Staining and Painting Wood Cabinets


    Finishing new wood cabinets (or refinishing old ones) is a great way to save money when updating your home. This is particularly true in the kitchen, which has so much cabinetry. No matter where your wood cabinets are located, you are going to have to invest some time if you want professional results. For a single cabinet, a weekend will suffice. Do-it-yourselfers who work on projects on weekends and evenings should plan for more than a week to refinish multiple cabinets.

    Advantage of Purchasing Unfinished Cabinets

    For those who purchase unfinished cabinets, the job will be easier. There is no grime, clear coat or stain or paint to remove. You won't have to remove doors and hardware. In fact, the cabinets are likely sanded and ready to be primed for paint or conditioned for stain. If you are refinishing cabinets, you'll have to do all of those things.

    Two Ways to Finish Cabinets: Stain or Paint

    Staining and painting are the two ways to finish cabinets. There are a host of techniques that can be used to add texture and depth.

    Can homeowners achieve a right-off-the-showroom-floor look when doing it themselves? They can get close, but most manufacturers include a baking process for maximum durability and shine. People rarely understand the time and effort that must go into staining and painting for a professional-looking finish. Here's a very basic look at the detail that goes into each method, as well as some decorative effects that can be employed to add visual interest.


    Of the two ways to finish cabinets, staining is significantly more challenging. Practice on samples before you tackle the actual cabinets. If you don't feel confident, hire a professional refinisher and you'll still pay a fraction of the cost of buying new cabinets. Staining a large set of cabinets will be time consuming.

    1. Work safely: Be sure to follow the manufacturer's safety instructions regarding the use of gloves and ventilation for all products used.

    2. Prepare: Empty all of the cabinets and remove doors, drawers, shelves and hardware. (Label everything so you know where it all goes.) Clean the pieces with warm, soapy water. Use a special cleaning agent for kitchen grime. Clean and dust your work area.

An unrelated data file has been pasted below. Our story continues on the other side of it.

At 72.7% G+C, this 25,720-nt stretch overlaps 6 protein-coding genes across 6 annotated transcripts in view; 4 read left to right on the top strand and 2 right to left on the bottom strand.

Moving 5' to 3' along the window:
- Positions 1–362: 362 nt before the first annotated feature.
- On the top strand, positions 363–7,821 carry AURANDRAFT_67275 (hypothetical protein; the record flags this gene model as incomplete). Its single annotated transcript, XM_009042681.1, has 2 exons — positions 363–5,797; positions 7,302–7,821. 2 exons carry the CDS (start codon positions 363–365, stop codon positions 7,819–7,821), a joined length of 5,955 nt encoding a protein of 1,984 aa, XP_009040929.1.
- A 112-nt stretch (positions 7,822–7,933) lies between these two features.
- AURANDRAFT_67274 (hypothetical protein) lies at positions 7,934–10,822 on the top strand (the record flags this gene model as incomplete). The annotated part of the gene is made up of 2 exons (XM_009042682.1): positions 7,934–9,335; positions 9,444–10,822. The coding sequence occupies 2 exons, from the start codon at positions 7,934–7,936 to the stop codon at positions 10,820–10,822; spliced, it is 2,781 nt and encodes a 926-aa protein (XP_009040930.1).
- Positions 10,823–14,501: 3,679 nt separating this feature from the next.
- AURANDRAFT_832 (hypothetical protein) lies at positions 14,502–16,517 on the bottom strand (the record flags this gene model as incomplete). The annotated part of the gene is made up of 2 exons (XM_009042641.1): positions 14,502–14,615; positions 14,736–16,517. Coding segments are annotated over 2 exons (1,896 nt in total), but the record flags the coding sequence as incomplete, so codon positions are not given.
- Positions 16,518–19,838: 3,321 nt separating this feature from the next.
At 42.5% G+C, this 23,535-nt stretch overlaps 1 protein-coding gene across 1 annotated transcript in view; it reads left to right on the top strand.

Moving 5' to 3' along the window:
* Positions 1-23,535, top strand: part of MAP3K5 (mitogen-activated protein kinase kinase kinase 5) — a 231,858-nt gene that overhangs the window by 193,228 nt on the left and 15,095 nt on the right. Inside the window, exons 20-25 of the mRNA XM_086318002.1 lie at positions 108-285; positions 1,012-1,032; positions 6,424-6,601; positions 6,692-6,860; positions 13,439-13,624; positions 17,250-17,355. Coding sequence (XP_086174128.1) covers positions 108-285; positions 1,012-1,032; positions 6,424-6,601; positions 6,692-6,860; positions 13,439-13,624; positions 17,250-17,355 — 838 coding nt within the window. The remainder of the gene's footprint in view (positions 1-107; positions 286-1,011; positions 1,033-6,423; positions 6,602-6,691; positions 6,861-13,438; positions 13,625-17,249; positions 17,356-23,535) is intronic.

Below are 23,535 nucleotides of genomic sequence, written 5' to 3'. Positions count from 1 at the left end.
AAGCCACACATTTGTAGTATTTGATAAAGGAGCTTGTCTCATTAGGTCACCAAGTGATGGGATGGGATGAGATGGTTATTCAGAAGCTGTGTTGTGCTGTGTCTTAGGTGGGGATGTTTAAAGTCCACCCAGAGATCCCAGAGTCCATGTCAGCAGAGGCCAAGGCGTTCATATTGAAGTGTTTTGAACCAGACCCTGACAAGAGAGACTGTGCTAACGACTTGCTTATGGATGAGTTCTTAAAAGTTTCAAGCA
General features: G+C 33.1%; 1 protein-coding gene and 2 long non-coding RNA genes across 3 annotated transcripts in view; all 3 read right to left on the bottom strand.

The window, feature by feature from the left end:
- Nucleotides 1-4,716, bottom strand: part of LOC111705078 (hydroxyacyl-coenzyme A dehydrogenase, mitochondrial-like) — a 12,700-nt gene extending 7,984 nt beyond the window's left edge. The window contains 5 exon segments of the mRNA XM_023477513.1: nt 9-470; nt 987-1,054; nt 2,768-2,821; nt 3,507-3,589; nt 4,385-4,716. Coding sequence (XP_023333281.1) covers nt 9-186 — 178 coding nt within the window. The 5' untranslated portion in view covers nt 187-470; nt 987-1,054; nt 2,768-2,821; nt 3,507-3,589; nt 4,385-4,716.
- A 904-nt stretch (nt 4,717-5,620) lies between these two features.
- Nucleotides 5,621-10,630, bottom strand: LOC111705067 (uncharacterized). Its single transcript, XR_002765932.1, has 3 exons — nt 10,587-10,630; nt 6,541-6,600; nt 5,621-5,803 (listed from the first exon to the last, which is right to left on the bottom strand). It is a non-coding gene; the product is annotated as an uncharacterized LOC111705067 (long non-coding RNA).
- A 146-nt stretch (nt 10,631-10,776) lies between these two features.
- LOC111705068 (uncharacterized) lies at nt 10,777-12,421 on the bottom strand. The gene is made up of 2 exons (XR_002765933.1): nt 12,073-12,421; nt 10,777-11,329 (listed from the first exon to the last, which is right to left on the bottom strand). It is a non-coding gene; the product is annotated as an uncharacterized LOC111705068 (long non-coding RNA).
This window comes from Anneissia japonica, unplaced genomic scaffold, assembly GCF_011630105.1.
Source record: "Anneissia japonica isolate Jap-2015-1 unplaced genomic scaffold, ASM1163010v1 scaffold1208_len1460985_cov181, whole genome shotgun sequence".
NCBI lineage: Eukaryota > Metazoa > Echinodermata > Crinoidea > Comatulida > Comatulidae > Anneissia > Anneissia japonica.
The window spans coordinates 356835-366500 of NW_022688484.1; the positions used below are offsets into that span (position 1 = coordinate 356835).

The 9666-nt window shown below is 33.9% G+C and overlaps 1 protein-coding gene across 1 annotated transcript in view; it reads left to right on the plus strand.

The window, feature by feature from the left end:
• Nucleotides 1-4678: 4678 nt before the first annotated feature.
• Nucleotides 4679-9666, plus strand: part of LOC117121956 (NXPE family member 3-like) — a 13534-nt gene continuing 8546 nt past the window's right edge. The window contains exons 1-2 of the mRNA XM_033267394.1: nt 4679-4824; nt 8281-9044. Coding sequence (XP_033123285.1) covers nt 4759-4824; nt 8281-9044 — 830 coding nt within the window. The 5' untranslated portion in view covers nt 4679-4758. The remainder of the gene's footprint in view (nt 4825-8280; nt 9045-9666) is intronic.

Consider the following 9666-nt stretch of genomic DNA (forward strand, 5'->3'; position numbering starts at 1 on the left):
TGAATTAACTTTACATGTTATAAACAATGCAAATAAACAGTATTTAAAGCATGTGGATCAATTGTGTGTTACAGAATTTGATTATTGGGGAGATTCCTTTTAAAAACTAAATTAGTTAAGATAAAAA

3. Strip: First strip off the clear coat. Then strip the paint or old finish.

    4. Sand: While stain will bring out the beauty of the grain, it will also highlight any scratches. Start with a 100-grit paper and sand again using finer grits, such as 120 and 180. Each sanding will reduce blemishes and scratches.

    5. Condition: Many woods absorb stain unevenly. A wood conditioner such as beeswax will help the stain go on evenly. Clean the wood and surrounding areas of sawdust and allow time for settling before you begin to stain.

    6. Stain: Stir the stain and be sure to keep it well mixed so the pigments are dispersed evenly. Better yet, work with a gel stain, which doesn't need stirring, is neater and is good for vertical applications such as cabinet faces. To ensure all pieces are uniform, the same person should apply and wipe the stain after letting it sit for the same amount of time.

    7. Sand: After the stain has dried, sand lightly with 220-grit paper.

    8. Get the desired color: Repeat the stain application and sanding until you get the desired color. It's wise to do this process on sample wood first and note how many repetitions you need to achieve the desired result. Keep the woodworking steps consistent for uniform results.

    9. Clear coat: Apply polyurethane coat, let dry and sand with 220-grit paper. Repeat two more times.

    Can you stain over an existing stain? Yes, but only if you are going darker. Try it on the back of a door or an inconspicuous spot. After you clean the piece, rough it up with sandpaper and wipe well with tack cloth to clean dust and particles. Proceed with staining. This will eliminate the initial sanding process.


    Painting is much easier and takes a shorter time than staining. Plus, less skill is required. Oil-based primers and paints are recommended for kitchen and bath applications because they provide a hard, durable finish. If you don't have the time or desire to refinish cabinetry yourself, you can hire a professional painter to do the job.

    1. Prepare: Just like staining, getting a polished look is dependent on preparation. Empty the cabinets and remove hardware, drawers, doors and shelves. Clean the cabinets well. Soap and water will suffice for cabinets in the bedroom or living room, but use a special degreasing product for kitchen cabinets.
    2. Sand: Prepare for primer by roughing up the surfaces with 100-grit paper.
    3. Prime: Paint one or two coats of primer. Let doors dry flat so the primer dries level.
    4. Sand again: Sand using 120-grit paper to remove brush strokes. Use a fine-grit sponge and sand until the base coat has no grain marks.
    5. Paint: Use a good-quality brush or a spray painter. Apply two coats if necessary.

    Add Decorative Cabinet Effects

    Homeowners seeking to add a little pop to their cabinets can use a finishing technique to change the basic look. Glazing is the most common way to highlight cabinet details. By applying a glaze and wiping it off, the details of a cabinet are highlighted. Finishes, such as crackle, distressed or antique, make a bold design statement and are appropriate on a smaller set of cabinets or a single cabinet, such as a bathroom vanity.

    If you do decide to finish on your own, be sure to take your time so you get impressive results. With the money you save you can buy attractive new hardware that will make the cabinet(s) look brand new!

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